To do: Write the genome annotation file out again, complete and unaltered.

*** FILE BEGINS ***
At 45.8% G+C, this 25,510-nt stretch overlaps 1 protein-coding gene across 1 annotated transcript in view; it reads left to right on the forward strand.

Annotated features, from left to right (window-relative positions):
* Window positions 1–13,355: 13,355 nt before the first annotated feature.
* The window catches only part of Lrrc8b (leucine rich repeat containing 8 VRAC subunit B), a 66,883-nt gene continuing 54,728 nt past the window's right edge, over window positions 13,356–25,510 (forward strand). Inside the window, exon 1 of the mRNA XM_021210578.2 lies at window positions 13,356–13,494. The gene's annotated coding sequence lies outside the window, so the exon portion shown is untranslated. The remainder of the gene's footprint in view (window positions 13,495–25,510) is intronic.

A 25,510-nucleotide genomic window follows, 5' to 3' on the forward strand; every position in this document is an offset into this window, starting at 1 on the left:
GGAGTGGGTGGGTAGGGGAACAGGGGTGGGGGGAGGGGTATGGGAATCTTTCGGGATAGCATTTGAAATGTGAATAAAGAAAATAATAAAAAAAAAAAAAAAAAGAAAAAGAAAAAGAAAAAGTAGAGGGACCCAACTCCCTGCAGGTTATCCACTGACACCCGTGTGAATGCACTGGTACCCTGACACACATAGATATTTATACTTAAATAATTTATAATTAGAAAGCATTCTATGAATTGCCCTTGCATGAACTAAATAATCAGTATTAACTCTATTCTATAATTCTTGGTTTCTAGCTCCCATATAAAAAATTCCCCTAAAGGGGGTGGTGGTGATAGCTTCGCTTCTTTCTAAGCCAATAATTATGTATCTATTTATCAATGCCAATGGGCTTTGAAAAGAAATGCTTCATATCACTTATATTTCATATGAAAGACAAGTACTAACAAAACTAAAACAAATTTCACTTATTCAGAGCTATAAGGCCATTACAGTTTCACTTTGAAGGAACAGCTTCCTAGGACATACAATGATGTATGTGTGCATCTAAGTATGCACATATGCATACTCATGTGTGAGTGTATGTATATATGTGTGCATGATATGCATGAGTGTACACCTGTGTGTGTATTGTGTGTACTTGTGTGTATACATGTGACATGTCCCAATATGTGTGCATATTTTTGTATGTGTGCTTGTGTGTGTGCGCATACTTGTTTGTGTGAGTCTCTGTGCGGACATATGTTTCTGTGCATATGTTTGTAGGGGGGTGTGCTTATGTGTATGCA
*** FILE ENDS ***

At 45.8% G+C, this 25,510-nt stretch overlaps 1 protein-coding gene across 1 annotated transcript in view; it reads left to right on the forward strand.

Annotated features, from left to right (window-relative positions):
* Window positions 1–13,355: 13,355 nt before the first annotated feature.
* The window catches only part of Lrrc8b (leucine rich repeat containing 8 VRAC subunit B), a 66,883-nt gene continuing 54,728 nt past the window's right edge, over window positions 13,356–25,510 (forward strand). Inside the window, exon 1 of the mRNA XM_021210578.2 lies at window positions 13,356–13,494. The gene's annotated coding sequence lies outside the window, so the exon portion shown is untranslated. The remainder of the gene's footprint in view (window positions 13,495–25,510) is intronic.

A 25,510-nucleotide genomic window follows, 5' to 3' on the forward strand; every position in this document is an offset into this window, starting at 1 on the left:
GGAGTGGGTGGGTAGGGGAACAGGGGTGGGGGGAGGGGTATGGGAATCTTTCGGGATAGCATTTGAAATGTGAATAAAGAAAATAATAAAAAAAAAAAAAAAAAGAAAAAGAAAAAGAAAAAGTAGAGGGACCCAACTCCCTGCAGGTTATCCACTGACACCCGTGTGAATGCACTGGTACCCTGACACACATAGATATTTATACTTAAATAATTTATAATTAGAAAGCATTCTATGAATTGCCCTTGCATGAACTAAATAATCAGTATTAACTCTATTCTATAATTCTTGGTTTCTAGCTCCCATATAAAAAATTCCCCTAAAGGGGGTGGTGGTGATAGCTTCGCTTCTTTCTAAGCCAATAATTATGTATCTATTTATCAATGCCAATGGGCTTTGAAAAGAAATGCTTCATATCACTTATATTTCATATGAAAGACAAGTACTAACAAAACTAAAACAAATTTCACTTATTCAGAGCTATAAGGCCATTACAGTTTCACTTTGAAGGAACAGCTTCCTAGGACATACAATGATGTATGTGTGCATCTAAGTATGCACATATGCATACTCATGTGTGAGTGTATGTATATATGTGTGCATGATATGCATGAGTGTACACCTGTGTGTGTATTGTGTGTACTTGTGTGTATACATGTGACATGTCCCAATATGTGTGCATATTTTTGTATGTGTGCTTGTGTGTGTGCGCATACTTGTTTGTGTGAGTCTCTGTGCGGACATATGTTTCTGTGCATATGTTTGTAGGGGGGTGTGCTTATGTGTATGCA